The Matterhorn (French: Mont Cervin, Italian: Monte Cervino) is one of the tallest mountains in the Alps.
Before you visit the Matterhorn from either the Swiss or the Italian side, you may want to read Scrambles amongst the Alps by Edward Whymper — an interesting, well written book from the protagonist of the first successful and tragic ascent. It remains a classic of mountaineering literature even today.
The Matterhorn has a pyramidal shape with four faces facing the four compass points: the north and east faces overlook the town of Zermatt; the south face overlooks the resort town of Breuil-Cervinia; and the west face looks towards the mountain of Dent d'Hérens, which straddles the border. The north and south faces meet at the summit to form a short east-west ridge.
The Matterhorn's faces are steep, and only small patches of snow and ice cling to them; regular avalanches send the snow down to accumulate on the glaciers at the base of each face, the largest of which is the Zmutt Glacier to the west. The Hörnli ridge of the northeast (the central ridge in the view from Zermatt) is the usual climbing route.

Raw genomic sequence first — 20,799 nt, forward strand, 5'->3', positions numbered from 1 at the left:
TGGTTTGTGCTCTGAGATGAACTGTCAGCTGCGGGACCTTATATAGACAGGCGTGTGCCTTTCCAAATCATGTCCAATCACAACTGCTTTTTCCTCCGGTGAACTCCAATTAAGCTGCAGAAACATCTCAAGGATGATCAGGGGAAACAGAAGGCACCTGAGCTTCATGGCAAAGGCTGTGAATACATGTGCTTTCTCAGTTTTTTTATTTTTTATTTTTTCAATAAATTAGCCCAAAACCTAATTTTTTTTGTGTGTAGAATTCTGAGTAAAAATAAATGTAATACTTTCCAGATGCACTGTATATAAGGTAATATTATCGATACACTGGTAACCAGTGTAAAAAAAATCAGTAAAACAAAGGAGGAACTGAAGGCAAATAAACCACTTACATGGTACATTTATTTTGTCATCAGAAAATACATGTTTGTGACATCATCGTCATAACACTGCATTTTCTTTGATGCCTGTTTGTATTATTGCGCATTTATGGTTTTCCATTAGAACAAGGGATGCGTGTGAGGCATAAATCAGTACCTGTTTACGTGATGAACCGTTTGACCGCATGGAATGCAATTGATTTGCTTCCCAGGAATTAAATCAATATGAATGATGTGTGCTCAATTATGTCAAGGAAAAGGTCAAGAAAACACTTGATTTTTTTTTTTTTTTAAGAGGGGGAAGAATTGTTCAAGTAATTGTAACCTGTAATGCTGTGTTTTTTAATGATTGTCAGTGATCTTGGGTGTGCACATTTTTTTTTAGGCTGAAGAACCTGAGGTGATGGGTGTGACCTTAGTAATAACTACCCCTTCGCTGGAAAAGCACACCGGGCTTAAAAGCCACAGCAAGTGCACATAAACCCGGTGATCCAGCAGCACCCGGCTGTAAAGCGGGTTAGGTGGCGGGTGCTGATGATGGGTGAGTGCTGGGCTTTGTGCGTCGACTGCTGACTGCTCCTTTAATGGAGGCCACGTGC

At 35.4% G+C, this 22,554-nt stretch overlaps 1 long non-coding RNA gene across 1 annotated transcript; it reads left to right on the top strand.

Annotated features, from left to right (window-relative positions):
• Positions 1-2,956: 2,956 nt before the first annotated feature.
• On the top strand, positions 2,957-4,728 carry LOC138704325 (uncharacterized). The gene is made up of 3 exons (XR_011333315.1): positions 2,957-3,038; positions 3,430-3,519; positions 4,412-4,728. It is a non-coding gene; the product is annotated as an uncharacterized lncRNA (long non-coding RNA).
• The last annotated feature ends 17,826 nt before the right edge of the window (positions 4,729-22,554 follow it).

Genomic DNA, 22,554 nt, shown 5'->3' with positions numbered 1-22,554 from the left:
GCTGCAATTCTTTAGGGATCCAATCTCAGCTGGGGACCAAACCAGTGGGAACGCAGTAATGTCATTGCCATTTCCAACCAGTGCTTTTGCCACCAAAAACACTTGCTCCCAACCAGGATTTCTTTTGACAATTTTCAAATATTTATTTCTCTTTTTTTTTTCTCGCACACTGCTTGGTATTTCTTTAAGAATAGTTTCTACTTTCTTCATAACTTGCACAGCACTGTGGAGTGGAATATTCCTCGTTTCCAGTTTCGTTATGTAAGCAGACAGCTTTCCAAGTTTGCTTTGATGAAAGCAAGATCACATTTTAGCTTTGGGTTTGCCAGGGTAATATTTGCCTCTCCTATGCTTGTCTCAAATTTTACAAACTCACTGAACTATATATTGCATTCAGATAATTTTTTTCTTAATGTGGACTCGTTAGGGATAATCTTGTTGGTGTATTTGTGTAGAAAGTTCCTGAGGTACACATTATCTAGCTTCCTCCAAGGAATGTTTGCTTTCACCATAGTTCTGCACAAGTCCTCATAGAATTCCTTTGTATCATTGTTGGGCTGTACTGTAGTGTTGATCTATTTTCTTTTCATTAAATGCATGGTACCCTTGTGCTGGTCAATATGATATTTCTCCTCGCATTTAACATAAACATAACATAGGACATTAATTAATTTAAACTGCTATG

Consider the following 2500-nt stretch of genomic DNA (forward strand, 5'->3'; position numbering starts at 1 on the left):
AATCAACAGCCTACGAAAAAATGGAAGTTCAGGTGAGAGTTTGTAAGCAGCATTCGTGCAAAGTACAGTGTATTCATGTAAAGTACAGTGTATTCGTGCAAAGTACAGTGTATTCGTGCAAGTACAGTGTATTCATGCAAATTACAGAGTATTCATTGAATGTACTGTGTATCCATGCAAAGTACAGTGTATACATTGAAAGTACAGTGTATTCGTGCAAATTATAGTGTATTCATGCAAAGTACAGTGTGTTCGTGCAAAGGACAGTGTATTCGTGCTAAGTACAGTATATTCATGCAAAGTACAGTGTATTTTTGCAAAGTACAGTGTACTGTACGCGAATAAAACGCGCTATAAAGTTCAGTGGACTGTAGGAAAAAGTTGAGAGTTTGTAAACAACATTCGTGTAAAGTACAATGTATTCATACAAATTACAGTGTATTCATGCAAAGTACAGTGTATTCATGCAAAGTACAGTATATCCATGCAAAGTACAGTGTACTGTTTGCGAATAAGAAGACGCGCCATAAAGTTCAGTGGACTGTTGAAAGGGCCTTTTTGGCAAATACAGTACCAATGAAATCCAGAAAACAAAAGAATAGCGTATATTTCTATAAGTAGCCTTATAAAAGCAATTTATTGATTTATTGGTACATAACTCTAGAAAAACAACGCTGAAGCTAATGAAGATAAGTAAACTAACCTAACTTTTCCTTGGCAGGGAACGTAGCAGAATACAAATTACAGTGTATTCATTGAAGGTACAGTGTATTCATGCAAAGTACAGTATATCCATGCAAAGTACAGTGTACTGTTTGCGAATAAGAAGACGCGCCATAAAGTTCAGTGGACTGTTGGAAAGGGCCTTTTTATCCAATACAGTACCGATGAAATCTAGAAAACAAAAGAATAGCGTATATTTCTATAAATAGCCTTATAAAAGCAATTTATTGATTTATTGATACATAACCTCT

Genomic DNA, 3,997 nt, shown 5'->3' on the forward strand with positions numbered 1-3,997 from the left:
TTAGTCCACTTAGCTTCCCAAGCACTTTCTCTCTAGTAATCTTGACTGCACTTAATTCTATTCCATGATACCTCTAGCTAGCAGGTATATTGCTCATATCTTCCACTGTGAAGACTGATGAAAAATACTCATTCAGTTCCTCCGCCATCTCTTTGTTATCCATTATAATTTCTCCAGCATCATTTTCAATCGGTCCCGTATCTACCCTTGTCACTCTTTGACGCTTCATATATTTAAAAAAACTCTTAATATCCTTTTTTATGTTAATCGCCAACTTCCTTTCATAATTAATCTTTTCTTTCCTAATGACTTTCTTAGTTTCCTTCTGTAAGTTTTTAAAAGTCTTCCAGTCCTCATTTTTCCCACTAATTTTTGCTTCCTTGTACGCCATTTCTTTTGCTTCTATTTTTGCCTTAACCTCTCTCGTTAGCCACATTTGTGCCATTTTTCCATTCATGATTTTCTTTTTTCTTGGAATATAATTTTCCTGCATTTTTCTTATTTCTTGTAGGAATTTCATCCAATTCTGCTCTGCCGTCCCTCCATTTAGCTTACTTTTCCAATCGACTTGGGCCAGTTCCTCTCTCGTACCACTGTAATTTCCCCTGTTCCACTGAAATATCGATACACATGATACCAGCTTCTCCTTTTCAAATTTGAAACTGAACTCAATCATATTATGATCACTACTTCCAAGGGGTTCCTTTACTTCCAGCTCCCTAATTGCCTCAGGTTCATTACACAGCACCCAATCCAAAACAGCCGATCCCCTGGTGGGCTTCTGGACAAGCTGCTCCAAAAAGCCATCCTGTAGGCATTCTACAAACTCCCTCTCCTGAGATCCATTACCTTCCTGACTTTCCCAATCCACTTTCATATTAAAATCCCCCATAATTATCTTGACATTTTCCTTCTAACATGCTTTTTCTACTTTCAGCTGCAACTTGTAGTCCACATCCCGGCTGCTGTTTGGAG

The Matterhorn was one of the last of the main Alpine mountains to be ascended, not because of its technical difficulty, but because of the fear it inspired in early mountaineers. The first serious attempts began around 1857, mostly from the Italian side; but despite appearances, the southern routes are harder, and parties repeatedly found themselves having to turn back. However, on July 14, 1865, in what is considered the last ascent of the golden age of alpinism, the party of Edward Whymper, Charles Hudson, Lord Francis Douglas, Douglas Robert Hadow, Michel Croz and the two Peter Taugwalders (father and son) was able to reach the summit by an ascent of the Hörnli ridge in Switzerland. Upon descent, Hadow, Croz, Hudson and Douglas fell to their deaths on the Matterhorn Glacier, and all but Douglas (whose body was never found) are buried in the Zermatt churchyard.
- See also: mountaineering